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Connecting to SQL Workbench/J

A popular tool is the free SQL Workbench/J, which is written in Java and requires a working Java runtime to be installed. You then download the SQL Workbench/J archive as a single file and unpack it into a place of our choice.

Once started, it presents the main window and also opens the Select Connection Profile dialog so that you can set up a first database connection:

SQL Workbench Main Window

The first step is to provide a driver JAR file so that SQL Workbench/J can connect to it via JDBC. Okera suggests you use its own Presto driver JAR file, as it adds additional options (see below). You can download the driver file from the following URL:
  1. On the Select Connection Profile dialog, select the Manage Drivers button at the bottom left. The Manage Drivers dialog appears.

  2. Select the New Driver button (the icon at the top left of the Manage Drivers dialog) and specify a new name for the driver (for example, Okera).

  3. Select te Folder Open button (the icon) and select the location and JAR file of the Presto driver you downloaded.

  4. Ensure that the "Classname" is set to com.facebook.presto.jdbc.PrestoDriver and select OK:

    Manage Driver

  5. In the Select Connection Profile dialog, enter a name for the connection in the main field (for example, Okera Cluster).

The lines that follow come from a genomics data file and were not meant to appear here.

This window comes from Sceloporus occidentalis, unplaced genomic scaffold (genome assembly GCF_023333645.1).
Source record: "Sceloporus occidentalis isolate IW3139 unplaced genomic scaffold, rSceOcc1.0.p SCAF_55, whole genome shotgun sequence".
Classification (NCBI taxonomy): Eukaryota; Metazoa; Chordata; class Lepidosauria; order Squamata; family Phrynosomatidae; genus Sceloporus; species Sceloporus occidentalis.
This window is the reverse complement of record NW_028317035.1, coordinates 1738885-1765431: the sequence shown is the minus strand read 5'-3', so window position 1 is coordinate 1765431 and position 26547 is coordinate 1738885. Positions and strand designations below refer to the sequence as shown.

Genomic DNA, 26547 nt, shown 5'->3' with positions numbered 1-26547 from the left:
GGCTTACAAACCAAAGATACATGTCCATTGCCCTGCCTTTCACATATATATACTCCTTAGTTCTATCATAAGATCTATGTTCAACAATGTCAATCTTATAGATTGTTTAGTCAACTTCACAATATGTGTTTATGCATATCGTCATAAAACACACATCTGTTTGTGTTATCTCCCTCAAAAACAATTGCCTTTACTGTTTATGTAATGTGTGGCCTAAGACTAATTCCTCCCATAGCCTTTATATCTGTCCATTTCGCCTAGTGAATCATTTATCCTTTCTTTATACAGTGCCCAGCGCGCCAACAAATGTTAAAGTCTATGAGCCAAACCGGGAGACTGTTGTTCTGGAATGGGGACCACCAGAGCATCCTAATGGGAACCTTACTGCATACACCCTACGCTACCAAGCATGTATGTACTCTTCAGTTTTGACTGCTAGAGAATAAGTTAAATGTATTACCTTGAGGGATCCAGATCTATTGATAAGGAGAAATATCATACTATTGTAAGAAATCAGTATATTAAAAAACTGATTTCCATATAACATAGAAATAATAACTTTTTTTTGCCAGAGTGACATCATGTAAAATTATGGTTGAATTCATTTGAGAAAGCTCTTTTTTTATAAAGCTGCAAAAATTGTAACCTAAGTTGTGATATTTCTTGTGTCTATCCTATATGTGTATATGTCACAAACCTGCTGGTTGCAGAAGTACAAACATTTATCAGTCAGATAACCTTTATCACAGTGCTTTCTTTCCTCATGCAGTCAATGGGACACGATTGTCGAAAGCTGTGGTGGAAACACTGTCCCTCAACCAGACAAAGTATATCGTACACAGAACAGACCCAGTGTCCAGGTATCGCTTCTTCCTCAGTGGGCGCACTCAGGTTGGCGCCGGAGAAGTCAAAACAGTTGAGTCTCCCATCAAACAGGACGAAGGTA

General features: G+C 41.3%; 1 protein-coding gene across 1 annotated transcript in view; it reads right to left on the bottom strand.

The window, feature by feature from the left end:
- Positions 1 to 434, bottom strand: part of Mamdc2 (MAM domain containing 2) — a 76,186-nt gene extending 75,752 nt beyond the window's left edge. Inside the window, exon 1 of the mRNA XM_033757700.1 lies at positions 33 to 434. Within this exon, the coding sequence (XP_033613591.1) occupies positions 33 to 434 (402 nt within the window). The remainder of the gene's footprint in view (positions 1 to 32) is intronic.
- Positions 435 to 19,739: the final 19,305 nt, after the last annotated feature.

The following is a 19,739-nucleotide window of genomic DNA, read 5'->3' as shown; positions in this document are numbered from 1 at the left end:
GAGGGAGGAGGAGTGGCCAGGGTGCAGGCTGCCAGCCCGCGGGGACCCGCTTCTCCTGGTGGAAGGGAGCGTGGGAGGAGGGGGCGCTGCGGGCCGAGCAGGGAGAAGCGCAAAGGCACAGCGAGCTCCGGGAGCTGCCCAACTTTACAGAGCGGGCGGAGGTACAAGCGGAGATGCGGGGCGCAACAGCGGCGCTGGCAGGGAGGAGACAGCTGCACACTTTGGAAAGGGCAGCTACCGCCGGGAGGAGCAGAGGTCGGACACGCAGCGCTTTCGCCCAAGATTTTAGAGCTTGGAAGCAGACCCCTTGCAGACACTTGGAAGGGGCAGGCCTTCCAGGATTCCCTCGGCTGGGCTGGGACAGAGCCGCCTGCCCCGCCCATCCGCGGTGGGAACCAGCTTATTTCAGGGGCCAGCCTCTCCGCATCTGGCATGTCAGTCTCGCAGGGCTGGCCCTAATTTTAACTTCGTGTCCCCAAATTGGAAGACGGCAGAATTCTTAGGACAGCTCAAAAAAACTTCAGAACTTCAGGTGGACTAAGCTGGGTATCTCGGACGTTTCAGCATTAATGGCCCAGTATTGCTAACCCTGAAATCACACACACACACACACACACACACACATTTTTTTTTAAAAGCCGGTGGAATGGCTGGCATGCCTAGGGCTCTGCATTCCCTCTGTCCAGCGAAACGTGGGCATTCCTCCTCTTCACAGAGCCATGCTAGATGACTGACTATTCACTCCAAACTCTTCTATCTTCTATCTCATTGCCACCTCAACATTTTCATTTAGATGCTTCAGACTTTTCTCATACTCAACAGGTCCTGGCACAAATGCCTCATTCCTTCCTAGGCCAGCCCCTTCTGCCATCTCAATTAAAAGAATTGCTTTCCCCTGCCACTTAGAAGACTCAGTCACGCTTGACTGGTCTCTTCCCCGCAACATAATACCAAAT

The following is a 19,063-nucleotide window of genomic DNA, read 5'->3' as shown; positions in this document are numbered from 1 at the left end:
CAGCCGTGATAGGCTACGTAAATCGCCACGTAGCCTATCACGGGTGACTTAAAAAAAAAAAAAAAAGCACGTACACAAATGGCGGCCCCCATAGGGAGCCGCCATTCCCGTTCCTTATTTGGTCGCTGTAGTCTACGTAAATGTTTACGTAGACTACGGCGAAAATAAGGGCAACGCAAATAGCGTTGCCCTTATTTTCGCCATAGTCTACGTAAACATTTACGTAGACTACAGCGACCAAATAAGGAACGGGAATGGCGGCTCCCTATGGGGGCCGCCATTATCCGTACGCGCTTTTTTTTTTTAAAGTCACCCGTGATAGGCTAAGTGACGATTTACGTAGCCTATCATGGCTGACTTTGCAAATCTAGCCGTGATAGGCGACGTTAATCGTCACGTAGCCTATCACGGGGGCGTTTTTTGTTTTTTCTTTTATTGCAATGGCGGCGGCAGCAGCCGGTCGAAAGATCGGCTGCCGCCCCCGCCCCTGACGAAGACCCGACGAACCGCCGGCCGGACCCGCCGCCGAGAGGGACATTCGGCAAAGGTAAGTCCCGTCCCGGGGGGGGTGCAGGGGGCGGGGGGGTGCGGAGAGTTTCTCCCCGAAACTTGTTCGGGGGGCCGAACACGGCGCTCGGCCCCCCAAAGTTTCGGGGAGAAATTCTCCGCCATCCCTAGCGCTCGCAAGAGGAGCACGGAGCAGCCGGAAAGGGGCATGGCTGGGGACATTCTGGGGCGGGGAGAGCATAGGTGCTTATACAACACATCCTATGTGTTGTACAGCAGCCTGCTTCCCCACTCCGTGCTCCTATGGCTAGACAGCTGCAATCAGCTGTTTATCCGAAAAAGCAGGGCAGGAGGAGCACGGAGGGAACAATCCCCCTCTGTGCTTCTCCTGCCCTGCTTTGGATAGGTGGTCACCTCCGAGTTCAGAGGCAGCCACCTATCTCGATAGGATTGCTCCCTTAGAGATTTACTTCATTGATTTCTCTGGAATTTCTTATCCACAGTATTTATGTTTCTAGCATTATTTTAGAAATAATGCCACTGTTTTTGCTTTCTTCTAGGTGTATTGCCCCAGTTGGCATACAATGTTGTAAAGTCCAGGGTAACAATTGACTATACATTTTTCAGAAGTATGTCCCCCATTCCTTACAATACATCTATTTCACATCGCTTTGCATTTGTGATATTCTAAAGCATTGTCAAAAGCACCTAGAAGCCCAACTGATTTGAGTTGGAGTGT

6. Select the newly created driver (for example, Okera) from the dropdown list, and paste the JDBC connection URL as copied from the Okera cluster UI (see Endpoint Information).

  7. Enter a username and password from your corporate directory service.

    Note: Be sure to select the "Autocommit" box underneath the "Password" field. Otherwise, SQL Workbench/J will report pending transaction errors.

  8. Finally, select the Extended Properties button. Select the new property button (the icon) and create a new property called SSL with the value of true. Select OK:

    Connection Details

If all is correct, you can select Show Database Explorer from the Tools menu to browse the Okera-managed datasets and look at the data:

Database Explorer

SQL Workbench/J with Self-Signed Certificates

As explained for DBeaver, the information above works as-is with Okera clusters using properly signed TLS/SSL certificates. For a non-production cluster it may be that self-signed certificates are used for the sake of simplicity (Okera can automatically create those).

Note: Okera strongly advises all users of the software to install a properly signed and company-managed certificate. Not doing so effectively disables the SSL check and leaves the connection vulnerable for possible exploits.

In that case, you need to add the same extra property to the connection to ignore errors when the self-signed certificate is validated.

  1. Select the Okera Cluster connection from the Open - Connect window menu.

  2. Select the Extended Properties button again and add a property named SSLAllowSelfSignedCert with a value of true.

  3. Select the OK button for this and the main dialog to accept the change:

    Connection Details

    SQL Workbench/J will be able to work with cluster using self-signed certificates.